If I could have one wish right now, I wish that I could come help you clean up your apartment and help you get the environment you deserve. I don't live far from you. I COULD and WOULD do that if you ever wanted me to. I guess I just think that you might not like me because we have somewhat different views about psychiatry. But... this does NOT stop me from liking and respecting you. I think you are fabulous. Email me if you ever get in the kind of bind that requires someone who understands to come help you and keep your privacy. I care about you, Jen. I wish that you, me and everyone like us could have relief and still keep our health. We deserve everything good that everyone else gets. We really do.

    Can I just say that my heart went out to you when you once blogged about how difficult it was for you to make your bed and yet how much pleasure you took from the feeling of smooth sheets? I wish that you could have that EVERY NIGHT. I guess that is all. I hope my honesty is not offensive to you. I deeply respect you and your efforts and I know how hard things can be. The last thing I want to do is offend you. I hope you understand.

  3. Now I am wishing I had not left a comment here because I am worried about offending you and making you feel worse and I don't want to hurt anyone. I'm sorry. Feel free to call me any kind of nasty name in response. But please keep my email address. I PROMISE I will respect you and keep your confidence if you ever need the help of a neighbor who understands mental and emotional anguish.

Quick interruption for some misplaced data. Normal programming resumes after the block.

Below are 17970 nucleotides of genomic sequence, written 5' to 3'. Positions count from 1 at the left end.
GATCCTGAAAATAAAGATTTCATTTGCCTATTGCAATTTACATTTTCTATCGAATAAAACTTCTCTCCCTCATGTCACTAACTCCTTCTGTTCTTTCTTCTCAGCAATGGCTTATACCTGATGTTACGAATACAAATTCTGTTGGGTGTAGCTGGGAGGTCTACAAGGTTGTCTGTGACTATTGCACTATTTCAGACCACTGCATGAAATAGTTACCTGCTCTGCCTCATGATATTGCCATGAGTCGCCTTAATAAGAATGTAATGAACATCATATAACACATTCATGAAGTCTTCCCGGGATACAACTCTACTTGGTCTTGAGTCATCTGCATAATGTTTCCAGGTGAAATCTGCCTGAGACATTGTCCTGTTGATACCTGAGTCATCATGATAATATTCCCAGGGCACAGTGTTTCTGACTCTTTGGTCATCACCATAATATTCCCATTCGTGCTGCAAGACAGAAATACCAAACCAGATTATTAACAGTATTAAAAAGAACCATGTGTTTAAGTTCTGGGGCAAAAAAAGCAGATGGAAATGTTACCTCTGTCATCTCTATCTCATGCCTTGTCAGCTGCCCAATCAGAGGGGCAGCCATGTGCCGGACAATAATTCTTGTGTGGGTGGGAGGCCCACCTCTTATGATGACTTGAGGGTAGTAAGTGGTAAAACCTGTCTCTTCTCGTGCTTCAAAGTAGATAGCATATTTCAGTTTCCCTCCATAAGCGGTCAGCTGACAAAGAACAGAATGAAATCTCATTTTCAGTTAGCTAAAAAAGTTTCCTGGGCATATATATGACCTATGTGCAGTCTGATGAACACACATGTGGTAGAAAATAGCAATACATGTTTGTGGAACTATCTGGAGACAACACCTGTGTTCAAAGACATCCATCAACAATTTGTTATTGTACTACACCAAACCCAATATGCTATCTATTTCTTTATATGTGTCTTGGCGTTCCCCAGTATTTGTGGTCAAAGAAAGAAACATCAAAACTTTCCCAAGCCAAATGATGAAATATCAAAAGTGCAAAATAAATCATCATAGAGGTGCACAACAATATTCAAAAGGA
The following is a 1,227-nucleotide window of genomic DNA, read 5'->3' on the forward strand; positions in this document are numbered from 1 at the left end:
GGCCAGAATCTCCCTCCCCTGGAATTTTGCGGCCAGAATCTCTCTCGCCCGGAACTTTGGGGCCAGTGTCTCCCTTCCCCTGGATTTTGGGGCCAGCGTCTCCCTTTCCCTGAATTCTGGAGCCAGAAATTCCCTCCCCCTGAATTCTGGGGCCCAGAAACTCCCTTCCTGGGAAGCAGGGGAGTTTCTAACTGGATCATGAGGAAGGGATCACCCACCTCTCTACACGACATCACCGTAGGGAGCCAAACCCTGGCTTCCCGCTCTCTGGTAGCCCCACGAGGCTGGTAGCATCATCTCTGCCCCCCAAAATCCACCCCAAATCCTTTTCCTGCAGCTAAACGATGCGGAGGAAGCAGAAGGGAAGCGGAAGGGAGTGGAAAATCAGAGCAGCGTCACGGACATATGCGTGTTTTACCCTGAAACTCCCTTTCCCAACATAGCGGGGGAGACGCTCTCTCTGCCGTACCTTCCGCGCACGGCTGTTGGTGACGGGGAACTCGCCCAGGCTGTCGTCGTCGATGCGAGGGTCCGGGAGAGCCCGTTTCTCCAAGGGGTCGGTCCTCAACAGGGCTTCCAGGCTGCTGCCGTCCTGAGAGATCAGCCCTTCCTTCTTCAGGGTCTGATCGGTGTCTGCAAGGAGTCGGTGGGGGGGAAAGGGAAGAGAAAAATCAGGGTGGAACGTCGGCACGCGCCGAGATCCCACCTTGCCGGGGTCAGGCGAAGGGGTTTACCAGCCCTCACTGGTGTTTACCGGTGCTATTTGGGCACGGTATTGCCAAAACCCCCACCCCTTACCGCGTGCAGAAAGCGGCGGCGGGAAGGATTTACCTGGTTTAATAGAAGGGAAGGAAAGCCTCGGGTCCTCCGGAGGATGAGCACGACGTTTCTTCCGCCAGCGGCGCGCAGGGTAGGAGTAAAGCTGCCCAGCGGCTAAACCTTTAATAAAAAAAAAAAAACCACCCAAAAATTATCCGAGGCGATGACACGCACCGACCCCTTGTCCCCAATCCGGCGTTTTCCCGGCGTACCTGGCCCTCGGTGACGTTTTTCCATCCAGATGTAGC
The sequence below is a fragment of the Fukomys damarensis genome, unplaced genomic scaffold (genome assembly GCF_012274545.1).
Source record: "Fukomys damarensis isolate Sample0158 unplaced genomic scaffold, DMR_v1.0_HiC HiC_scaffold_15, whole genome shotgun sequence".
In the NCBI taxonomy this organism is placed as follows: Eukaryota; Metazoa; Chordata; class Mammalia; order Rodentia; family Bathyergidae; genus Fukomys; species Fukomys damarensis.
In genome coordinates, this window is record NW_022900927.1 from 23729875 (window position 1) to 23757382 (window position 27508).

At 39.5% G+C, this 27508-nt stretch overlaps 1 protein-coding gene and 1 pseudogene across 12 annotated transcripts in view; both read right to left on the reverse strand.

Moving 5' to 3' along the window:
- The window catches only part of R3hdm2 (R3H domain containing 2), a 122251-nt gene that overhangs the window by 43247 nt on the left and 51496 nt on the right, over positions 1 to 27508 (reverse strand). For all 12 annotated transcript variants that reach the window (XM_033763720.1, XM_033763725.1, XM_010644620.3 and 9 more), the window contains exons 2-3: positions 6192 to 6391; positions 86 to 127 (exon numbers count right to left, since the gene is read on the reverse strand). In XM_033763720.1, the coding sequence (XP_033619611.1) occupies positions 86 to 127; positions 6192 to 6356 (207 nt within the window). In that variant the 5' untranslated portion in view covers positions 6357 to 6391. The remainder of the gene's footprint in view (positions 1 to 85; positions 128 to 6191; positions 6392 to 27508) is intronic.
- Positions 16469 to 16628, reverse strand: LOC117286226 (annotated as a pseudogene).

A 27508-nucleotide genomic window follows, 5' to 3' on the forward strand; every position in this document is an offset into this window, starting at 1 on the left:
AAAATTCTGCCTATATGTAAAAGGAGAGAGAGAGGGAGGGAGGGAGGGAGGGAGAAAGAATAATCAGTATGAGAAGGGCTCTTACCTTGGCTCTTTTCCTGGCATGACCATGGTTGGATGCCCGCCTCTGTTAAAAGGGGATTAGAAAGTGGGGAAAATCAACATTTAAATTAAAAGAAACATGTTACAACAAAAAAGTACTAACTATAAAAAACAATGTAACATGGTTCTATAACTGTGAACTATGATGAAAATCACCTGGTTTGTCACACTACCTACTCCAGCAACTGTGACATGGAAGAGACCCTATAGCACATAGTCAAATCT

4. E - how do you make your keyboard do that, by the way? I like your website and posted a comment on one of your threads there. I will be back to visit it again. Thanks for leaving the link.

    Ethereal Highway, Wow. Well I suppose if a person does put on a blog that they are obese, they can expect someone to comment on it like that, though usually that has not happened much here. I appreciate your concern. I spent many years anorexic and nearly died of malnutrition in my teenage years, so I am pretty well aware of my weight problem and the fact it is not healthy. I certainly don't like the fact that I have to take medications which caused me to gain all this weight. It is a definite problem that I'm aware of.

    But I do have to take that medication. Obviously, you can live without it. I can't. I almost died by suicide numerous times before I was on this medication and I haven't attempted suicide in six years now, because I also haven't been floridly psychotic 24/7 for the past six years. Since I've been on antipsychotic medication which works for me.